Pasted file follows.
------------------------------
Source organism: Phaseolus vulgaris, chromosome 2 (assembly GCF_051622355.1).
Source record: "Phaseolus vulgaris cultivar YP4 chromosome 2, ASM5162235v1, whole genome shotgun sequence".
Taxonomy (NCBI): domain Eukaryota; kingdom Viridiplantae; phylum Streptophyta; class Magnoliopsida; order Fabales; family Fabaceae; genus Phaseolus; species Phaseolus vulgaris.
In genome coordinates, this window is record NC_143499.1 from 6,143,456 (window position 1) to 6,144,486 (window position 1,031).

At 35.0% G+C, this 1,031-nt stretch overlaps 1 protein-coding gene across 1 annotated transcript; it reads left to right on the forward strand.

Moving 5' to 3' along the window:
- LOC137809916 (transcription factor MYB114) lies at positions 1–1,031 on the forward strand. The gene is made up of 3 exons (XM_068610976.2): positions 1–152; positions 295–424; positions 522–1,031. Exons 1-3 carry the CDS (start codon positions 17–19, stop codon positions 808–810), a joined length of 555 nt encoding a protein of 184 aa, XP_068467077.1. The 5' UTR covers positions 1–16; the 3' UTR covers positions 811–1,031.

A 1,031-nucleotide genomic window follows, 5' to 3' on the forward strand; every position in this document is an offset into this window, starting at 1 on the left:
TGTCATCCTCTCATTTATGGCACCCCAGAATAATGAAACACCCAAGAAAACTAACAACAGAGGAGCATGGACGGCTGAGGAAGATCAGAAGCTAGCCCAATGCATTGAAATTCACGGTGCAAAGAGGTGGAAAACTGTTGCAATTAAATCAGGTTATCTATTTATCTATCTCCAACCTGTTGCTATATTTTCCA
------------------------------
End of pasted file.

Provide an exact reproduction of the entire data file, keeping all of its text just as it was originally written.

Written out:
Source organism: Phaseolus vulgaris, chromosome 2 (assembly GCF_051622355.1).
Source record: "Phaseolus vulgaris cultivar YP4 chromosome 2, ASM5162235v1, whole genome shotgun sequence".
Taxonomy (NCBI): domain Eukaryota; kingdom Viridiplantae; phylum Streptophyta; class Magnoliopsida; order Fabales; family Fabaceae; genus Phaseolus; species Phaseolus vulgaris.
In genome coordinates, this window is record NC_143499.1 from 6,143,456 (window position 1) to 6,144,486 (window position 1,031).

At 35.0% G+C, this 1,031-nt stretch overlaps 1 protein-coding gene across 1 annotated transcript; it reads left to right on the forward strand.

Moving 5' to 3' along the window:
- LOC137809916 (transcription factor MYB114) lies at positions 1–1,031 on the forward strand. The gene is made up of 3 exons (XM_068610976.2): positions 1–152; positions 295–424; positions 522–1,031. Exons 1-3 carry the CDS (start codon positions 17–19, stop codon positions 808–810), a joined length of 555 nt encoding a protein of 184 aa, XP_068467077.1. The 5' UTR covers positions 1–16; the 3' UTR covers positions 811–1,031.

A 1,031-nucleotide genomic window follows, 5' to 3' on the forward strand; every position in this document is an offset into this window, starting at 1 on the left:
TGTCATCCTCTCATTTATGGCACCCCAGAATAATGAAACACCCAAGAAAACTAACAACAGAGGAGCATGGACGGCTGAGGAAGATCAGAAGCTAGCCCAATGCATTGAAATTCACGGTGCAAAGAGGTGGAAAACTGTTGCAATTAAATCAGGTTATCTATTTATCTATCTCCAACCTGTTGCTATATTTTCCA